The first step involves filing the I-130 Petition for Alien Relative. This petition establishes that a relationship exists between the U.S. Citizen and intending immigrant. This petition thus is used for family-based immigration to the United States. A separate I-130 must be filed for each eligible relative that will immigrate to the United States including minor children of the foreign spouse. The filing and approval of the I-130 is the first step to immigrate a relative to the United States. Because this petition is filed by the U.S. Citizen petitioner, the foreign spouse does not need to wait until a visa number becomes available before applying for an immigrant visa at a U.S. Consulate/Embassy abroad. By contrast, if the petitioner is not a U.S. Citizen and is instead a Lawful Permanent Resident, an immigrant visa is not immediately available to the foreign spouse. Due to this, the foreign spouse must wait until their priority date becomes current according to the visa bulletin issued by the Department of State. The I-130 is accompanied by various supporting documents mostly biographical in nature. These documents include the signed forms, the filing fees, passport photographs of the petitioner and beneficiary, the petitioner’s proof of citizenship, a copy of the beneficiary’s passport ID page, copy of their birth certificate with a certified translation, and a copy of the marriage certificate. Once these documents have been compiled, the applicant mails them to USCIS for approval. USCIS takes approximately 4 months to process and approve this application. This time frame will depend on the volume of applications being processed by USCIS at the time of filing.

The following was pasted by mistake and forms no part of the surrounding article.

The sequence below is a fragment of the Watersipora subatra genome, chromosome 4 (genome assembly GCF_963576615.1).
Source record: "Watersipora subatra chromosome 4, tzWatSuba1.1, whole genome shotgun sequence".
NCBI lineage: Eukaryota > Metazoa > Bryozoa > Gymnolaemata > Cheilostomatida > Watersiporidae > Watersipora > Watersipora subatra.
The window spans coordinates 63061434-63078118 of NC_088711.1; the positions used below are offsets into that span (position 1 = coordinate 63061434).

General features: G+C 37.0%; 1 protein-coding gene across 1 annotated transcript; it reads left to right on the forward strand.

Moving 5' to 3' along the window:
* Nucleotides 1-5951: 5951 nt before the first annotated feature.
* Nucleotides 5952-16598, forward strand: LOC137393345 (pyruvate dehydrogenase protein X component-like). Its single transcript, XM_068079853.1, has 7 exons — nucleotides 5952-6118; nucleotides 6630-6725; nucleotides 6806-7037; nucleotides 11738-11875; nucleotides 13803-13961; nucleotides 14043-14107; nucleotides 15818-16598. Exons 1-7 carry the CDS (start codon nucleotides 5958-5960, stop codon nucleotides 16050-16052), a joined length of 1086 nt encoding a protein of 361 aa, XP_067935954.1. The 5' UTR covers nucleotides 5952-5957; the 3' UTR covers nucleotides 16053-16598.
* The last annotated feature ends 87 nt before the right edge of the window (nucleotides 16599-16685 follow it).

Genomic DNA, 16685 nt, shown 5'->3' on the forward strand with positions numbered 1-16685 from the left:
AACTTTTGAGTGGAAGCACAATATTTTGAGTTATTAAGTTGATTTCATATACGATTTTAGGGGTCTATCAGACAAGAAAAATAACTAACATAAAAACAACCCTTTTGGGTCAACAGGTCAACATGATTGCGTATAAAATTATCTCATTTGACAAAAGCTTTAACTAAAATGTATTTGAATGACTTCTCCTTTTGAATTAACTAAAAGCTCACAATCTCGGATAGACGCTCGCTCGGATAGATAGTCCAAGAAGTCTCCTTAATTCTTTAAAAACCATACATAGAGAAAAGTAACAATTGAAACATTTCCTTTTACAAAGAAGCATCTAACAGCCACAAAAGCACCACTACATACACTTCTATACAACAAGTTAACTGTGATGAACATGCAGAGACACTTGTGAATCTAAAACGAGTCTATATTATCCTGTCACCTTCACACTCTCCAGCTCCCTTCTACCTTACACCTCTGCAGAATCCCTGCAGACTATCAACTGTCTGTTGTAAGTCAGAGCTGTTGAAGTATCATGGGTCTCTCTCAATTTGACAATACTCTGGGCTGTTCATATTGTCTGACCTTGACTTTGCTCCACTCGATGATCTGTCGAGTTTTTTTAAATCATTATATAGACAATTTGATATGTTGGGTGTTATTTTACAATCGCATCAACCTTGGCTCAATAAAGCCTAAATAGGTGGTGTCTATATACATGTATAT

The National Visa Center Stage